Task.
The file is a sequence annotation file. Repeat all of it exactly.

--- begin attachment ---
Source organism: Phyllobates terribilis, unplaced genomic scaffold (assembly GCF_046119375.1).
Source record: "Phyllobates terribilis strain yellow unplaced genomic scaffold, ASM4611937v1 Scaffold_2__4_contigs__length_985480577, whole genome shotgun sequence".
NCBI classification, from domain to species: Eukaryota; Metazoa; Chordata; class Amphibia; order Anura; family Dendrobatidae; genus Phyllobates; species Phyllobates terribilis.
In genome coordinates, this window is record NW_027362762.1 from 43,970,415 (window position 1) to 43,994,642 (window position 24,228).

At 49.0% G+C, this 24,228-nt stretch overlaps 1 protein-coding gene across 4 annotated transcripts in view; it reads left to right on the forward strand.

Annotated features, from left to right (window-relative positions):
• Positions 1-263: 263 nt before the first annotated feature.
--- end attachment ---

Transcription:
Source organism: Phyllobates terribilis, unplaced genomic scaffold (assembly GCF_046119375.1).
Source record: "Phyllobates terribilis strain yellow unplaced genomic scaffold, ASM4611937v1 Scaffold_2__4_contigs__length_985480577, whole genome shotgun sequence".
NCBI classification, from domain to species: Eukaryota; Metazoa; Chordata; class Amphibia; order Anura; family Dendrobatidae; genus Phyllobates; species Phyllobates terribilis.
In genome coordinates, this window is record NW_027362762.1 from 43,970,415 (window position 1) to 43,994,642 (window position 24,228).

At 49.0% G+C, this 24,228-nt stretch overlaps 1 protein-coding gene across 4 annotated transcripts in view; it reads left to right on the forward strand.

Annotated features, from left to right (window-relative positions):
• Positions 1-263: 263 nt before the first annotated feature.